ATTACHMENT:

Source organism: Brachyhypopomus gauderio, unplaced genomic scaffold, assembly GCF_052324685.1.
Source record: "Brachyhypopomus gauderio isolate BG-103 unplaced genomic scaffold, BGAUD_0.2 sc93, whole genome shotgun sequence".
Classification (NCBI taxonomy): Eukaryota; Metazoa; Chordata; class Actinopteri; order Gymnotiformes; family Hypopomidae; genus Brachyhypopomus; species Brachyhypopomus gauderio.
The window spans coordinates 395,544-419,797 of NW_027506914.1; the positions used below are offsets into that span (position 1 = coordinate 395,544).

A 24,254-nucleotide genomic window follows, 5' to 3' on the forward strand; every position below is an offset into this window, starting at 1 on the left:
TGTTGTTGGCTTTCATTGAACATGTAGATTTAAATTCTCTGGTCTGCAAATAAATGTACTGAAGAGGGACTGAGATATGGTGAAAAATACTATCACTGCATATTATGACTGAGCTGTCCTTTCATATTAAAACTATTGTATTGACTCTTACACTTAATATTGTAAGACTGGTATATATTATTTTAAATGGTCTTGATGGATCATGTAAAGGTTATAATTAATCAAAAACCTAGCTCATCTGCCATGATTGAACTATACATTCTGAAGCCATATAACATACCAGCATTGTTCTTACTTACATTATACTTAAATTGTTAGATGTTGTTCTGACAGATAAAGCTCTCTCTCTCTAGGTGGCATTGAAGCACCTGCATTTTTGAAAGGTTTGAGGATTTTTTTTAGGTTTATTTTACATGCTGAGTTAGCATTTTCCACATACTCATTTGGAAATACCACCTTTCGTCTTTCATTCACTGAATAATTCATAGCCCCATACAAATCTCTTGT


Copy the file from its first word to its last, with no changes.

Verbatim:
Source organism: Brachyhypopomus gauderio, unplaced genomic scaffold, assembly GCF_052324685.1.
Source record: "Brachyhypopomus gauderio isolate BG-103 unplaced genomic scaffold, BGAUD_0.2 sc93, whole genome shotgun sequence".
Classification (NCBI taxonomy): Eukaryota; Metazoa; Chordata; class Actinopteri; order Gymnotiformes; family Hypopomidae; genus Brachyhypopomus; species Brachyhypopomus gauderio.
The window spans coordinates 395,544-419,797 of NW_027506914.1; the positions used below are offsets into that span (position 1 = coordinate 395,544).

A 24,254-nucleotide genomic window follows, 5' to 3' on the forward strand; every position below is an offset into this window, starting at 1 on the left:
TGTTGTTGGCTTTCATTGAACATGTAGATTTAAATTCTCTGGTCTGCAAATAAATGTACTGAAGAGGGACTGAGATATGGTGAAAAATACTATCACTGCATATTATGACTGAGCTGTCCTTTCATATTAAAACTATTGTATTGACTCTTACACTTAATATTGTAAGACTGGTATATATTATTTTAAATGGTCTTGATGGATCATGTAAAGGTTATAATTAATCAAAAACCTAGCTCATCTGCCATGATTGAACTATACATTCTGAAGCCATATAACATACCAGCATTGTTCTTACTTACATTATACTTAAATTGTTAGATGTTGTTCTGACAGATAAAGCTCTCTCTCTCTAGGTGGCATTGAAGCACCTGCATTTTTGAAAGGTTTGAGGATTTTTTTTAGGTTTATTTTACATGCTGAGTTAGCATTTTCCACATACTCATTTGGAAATACCACCTTTCGTCTTTCATTCACTGAATAATTCATAGCCCCATACAAATCTCTTGT